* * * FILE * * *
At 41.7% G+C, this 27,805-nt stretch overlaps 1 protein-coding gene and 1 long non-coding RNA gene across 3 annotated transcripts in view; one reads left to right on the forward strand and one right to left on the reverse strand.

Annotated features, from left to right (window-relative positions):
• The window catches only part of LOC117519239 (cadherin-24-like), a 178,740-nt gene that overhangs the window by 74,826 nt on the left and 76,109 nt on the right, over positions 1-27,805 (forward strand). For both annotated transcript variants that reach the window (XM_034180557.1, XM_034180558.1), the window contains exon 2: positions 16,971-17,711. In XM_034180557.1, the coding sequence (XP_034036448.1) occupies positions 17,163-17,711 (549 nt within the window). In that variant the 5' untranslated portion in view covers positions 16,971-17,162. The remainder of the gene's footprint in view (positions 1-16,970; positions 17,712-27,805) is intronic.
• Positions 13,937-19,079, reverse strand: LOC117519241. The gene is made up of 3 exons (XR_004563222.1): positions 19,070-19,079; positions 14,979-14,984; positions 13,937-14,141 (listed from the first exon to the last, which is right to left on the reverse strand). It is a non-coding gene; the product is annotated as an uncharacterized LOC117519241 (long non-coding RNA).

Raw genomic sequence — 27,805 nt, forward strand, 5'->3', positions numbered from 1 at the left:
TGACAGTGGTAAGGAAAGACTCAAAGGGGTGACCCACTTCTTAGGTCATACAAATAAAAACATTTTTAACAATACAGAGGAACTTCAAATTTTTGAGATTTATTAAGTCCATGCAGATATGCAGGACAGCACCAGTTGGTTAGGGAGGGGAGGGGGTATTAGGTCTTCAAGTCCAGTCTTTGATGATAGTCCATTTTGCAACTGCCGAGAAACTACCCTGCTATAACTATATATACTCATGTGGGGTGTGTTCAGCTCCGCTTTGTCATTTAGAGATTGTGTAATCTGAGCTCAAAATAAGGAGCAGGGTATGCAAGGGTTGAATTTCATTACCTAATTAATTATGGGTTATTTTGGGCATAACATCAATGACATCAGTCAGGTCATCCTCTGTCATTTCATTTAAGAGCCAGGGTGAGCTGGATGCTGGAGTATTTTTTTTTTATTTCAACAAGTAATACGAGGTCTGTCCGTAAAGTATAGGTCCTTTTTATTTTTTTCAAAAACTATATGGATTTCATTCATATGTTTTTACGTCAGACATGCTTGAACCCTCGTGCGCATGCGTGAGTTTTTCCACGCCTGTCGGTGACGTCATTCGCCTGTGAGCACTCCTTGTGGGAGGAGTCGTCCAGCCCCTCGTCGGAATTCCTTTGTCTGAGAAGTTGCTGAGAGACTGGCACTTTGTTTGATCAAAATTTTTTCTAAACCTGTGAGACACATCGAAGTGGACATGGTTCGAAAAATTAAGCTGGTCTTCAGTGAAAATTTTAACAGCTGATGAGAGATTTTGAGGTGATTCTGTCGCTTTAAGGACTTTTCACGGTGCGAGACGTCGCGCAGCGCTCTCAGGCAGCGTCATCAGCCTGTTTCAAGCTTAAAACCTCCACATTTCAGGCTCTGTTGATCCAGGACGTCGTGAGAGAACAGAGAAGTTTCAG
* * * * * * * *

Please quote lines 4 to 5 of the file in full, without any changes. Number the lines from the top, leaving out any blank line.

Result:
• Positions 13,937-19,079, reverse strand: LOC117519241. The gene is made up of 3 exons (XR_004563222.1): positions 19,070-19,079; positions 14,979-14,984; positions 13,937-14,141 (listed from the first exon to the last, which is right to left on the reverse strand). It is a non-coding gene; the product is annotated as an uncharacterized LOC117519241 (long non-coding RNA).

Raw genomic sequence — 27,805 nt, forward strand, 5'->3', positions numbered from 1 at the left: